College admissions has become a crazy game where students and parents apply to more and more schools each year. The process has become more complicated over time, and exponentially so. The average student to counselor ratio in US schools was 470:1 in 2013 (https://www.counseling.org/docs/default-source/public-policy-faqs-and-documents/2013-counselor-to-student-ratio-chart.pdf?sfvrsn=2) and continues to climb. How can we expect that school counselor to give quality guidance to students? The reality is an industry of college counselors has spawned and the quality of them vary tremendously.
What is college counseling?
College counseling is the process of helping students through the admissions process. This is a stressful and complicated process and many parents turn to private college counselors to help their children.
College counselors help students with ideas and flow for their essays, choosing a college list, keeping students on track for deadlines, and much more.
College counselors are often individuals who are passionate about admissions and are parents or former admissions officers. They have an area of expertise or learn over time how to help many types of students.
Choosing a college counselor
There are many types of college counselors. Most are local and independent and help students because they are passionate about the process. There are some larger tutoring centers that also do college counseling. Finally, there are school counselors. We will go over each type and also our new approach at Synocate (synocate.com).
Independent counselors can be a good choice if your child matches well with their personality. Often they are passionate about the subject and love to help students. They usually take 10-20 students per year given the physical ability of one person or two people. Downsides to this option include the lack of expertise across schools or usually the robustness or the programs that some students and parents feel that they need to navigate this confusing and often unstructured process.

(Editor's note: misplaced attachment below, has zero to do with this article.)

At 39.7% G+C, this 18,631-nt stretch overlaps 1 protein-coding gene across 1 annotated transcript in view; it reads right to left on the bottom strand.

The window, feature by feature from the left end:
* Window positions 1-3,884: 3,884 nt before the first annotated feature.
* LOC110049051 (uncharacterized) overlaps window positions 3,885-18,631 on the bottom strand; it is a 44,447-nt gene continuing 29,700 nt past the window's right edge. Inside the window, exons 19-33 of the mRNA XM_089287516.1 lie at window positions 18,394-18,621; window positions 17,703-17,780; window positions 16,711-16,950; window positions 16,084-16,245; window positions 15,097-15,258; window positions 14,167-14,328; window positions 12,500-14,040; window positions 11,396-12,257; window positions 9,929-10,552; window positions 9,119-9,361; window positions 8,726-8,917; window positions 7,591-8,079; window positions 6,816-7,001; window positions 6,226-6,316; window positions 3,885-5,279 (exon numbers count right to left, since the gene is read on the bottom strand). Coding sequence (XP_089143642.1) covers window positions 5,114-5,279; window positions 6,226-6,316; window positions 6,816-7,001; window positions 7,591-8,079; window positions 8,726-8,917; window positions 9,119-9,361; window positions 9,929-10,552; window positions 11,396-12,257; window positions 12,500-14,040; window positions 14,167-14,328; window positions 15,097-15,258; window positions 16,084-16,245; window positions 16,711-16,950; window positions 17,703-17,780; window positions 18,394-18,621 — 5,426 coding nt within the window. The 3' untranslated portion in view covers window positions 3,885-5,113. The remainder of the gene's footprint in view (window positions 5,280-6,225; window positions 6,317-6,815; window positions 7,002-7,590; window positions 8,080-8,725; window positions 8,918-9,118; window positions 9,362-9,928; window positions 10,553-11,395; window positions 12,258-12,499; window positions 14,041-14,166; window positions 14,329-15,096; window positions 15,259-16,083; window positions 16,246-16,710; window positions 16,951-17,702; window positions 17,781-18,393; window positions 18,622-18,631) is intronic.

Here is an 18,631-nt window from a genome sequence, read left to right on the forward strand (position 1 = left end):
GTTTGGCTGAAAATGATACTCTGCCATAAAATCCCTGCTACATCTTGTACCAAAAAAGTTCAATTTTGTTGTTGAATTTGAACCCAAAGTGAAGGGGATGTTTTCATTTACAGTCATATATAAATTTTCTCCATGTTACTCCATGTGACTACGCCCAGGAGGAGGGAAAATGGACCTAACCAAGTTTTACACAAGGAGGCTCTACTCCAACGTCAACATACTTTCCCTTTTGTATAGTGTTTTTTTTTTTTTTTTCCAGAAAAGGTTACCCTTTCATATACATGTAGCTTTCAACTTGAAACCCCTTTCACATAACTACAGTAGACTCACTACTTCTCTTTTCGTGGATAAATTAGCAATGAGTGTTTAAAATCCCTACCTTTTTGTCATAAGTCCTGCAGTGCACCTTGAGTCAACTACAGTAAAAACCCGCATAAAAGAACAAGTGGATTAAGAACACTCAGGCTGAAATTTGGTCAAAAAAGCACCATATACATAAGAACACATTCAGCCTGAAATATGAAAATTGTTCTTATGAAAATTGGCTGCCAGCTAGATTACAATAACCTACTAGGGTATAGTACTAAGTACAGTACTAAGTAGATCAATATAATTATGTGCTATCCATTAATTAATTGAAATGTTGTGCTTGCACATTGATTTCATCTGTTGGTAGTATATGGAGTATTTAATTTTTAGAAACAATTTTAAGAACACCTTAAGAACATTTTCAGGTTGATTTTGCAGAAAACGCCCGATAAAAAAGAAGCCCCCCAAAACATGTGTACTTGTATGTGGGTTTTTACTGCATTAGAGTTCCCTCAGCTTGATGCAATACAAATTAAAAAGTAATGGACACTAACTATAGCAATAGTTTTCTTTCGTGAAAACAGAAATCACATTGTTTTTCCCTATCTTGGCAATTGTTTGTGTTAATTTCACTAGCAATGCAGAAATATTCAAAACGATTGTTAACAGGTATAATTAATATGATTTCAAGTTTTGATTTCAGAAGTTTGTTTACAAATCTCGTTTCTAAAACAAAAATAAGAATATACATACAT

Larger tutoring companies are also now venturing into college counseling as they have found it to be complimentary to what they do. Many of these firms have the resources and people to be able to deliver college counseling, but often lack the personal touch and expertise that a pure college counselor has.
School counselors are often overwhelmed with students, with the average student to counselor ratio being 500:1 or higher in some states across the US. Often parents look for private college counselors because school counselors are overwhelmed.
At Synocate we believe in a unified and 1-on-1 approach at scale. We have a team of hundreds of college counselors with years of experience across the country that meet with our students online to help them through this process. We simulate admissions committee reviews to gain the collective experience of the team and put students through rigorous data-driven tests to ensure that our approaches work. We backtest our approach against thousands of applicants and refine it each year.
When choosing a counselor, make sure your student matches the personality of the counselor. At Synocate, because we have a large team, we use data to match each student to the counselor based on student and parent preferences. The other area to watch for is expertise. Make sure the counselor knows about your target schools or has experience helping students get in there.
Finally, the counselor should be personable and easy to work with. College admissions is a stressful process and often students love working with us because of the quality and caliber of our team. Carefully vet who you will be working with, what that organization stands for, and how that fits into your long term goals.